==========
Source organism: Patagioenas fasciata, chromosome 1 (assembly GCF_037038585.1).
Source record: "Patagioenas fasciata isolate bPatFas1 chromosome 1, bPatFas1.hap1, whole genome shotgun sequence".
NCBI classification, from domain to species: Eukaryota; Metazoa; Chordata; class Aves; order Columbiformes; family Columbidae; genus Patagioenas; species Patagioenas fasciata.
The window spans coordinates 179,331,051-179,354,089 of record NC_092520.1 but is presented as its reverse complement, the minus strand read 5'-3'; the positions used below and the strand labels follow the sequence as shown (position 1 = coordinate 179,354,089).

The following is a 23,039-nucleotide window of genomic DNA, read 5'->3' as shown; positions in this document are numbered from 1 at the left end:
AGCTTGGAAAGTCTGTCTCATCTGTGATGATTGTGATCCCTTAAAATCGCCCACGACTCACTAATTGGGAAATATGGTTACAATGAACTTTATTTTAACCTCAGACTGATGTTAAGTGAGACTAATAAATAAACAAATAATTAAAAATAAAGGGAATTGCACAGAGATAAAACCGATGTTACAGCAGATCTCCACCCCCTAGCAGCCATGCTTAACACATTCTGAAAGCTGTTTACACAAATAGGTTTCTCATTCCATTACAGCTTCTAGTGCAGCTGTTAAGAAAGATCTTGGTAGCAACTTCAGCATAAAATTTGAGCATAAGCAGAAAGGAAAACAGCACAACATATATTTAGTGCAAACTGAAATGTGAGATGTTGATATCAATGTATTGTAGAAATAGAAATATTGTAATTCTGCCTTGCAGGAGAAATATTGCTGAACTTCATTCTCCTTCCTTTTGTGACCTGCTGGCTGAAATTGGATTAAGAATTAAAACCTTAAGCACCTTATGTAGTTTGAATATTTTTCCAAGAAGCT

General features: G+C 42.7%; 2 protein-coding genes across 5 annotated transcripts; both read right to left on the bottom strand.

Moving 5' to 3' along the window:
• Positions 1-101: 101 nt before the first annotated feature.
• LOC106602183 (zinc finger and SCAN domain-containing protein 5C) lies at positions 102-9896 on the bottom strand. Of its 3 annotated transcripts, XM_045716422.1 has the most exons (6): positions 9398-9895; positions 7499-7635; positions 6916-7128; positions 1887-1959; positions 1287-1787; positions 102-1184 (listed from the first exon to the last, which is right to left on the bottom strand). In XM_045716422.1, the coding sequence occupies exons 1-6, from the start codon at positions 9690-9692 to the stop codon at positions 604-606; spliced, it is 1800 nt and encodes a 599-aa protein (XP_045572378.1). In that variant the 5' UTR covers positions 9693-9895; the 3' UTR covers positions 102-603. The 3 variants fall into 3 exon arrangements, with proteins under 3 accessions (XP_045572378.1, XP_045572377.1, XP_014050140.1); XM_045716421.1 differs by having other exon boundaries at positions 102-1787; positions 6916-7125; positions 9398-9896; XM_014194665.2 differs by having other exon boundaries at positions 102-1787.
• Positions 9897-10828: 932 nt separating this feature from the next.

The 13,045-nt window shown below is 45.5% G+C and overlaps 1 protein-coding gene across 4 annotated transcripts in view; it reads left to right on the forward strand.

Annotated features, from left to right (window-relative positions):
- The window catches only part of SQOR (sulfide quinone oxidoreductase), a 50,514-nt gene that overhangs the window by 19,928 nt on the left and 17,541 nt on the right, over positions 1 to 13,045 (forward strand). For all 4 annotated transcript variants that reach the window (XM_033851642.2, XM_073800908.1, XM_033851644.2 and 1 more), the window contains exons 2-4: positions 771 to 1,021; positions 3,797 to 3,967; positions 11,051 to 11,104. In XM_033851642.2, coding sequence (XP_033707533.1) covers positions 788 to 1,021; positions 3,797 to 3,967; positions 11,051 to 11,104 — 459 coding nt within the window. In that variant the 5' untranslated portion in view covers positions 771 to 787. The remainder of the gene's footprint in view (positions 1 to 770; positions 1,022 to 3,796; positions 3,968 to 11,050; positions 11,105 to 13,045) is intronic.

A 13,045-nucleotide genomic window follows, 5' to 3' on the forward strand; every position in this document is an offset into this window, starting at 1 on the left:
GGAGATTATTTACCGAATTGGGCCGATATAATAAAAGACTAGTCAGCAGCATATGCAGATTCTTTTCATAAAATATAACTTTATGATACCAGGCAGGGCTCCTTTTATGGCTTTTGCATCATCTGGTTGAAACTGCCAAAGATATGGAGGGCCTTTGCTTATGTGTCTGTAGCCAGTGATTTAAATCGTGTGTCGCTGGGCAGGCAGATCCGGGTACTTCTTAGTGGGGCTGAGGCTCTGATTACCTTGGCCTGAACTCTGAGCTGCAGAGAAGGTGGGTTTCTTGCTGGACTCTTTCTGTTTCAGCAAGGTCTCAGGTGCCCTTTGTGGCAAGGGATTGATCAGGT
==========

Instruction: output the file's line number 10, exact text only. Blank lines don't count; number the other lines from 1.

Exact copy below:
• LOC106602183 (zinc finger and SCAN domain-containing protein 5C) lies at positions 102-9896 on the bottom strand. Of its 3 annotated transcripts, XM_045716422.1 has the most exons (6): positions 9398-9895; positions 7499-7635; positions 6916-7128; positions 1887-1959; positions 1287-1787; positions 102-1184 (listed from the first exon to the last, which is right to left on the bottom strand). In XM_045716422.1, the coding sequence occupies exons 1-6, from the start codon at positions 9690-9692 to the stop codon at positions 604-606; spliced, it is 1800 nt and encodes a 599-aa protein (XP_045572378.1). In that variant the 5' UTR covers positions 9693-9895; the 3' UTR covers positions 102-603. The 3 variants fall into 3 exon arrangements, with proteins under 3 accessions (XP_045572378.1, XP_045572377.1, XP_014050140.1); XM_045716421.1 differs by having other exon boundaries at positions 102-1787; positions 6916-7125; positions 9398-9896; XM_014194665.2 differs by having other exon boundaries at positions 102-1787.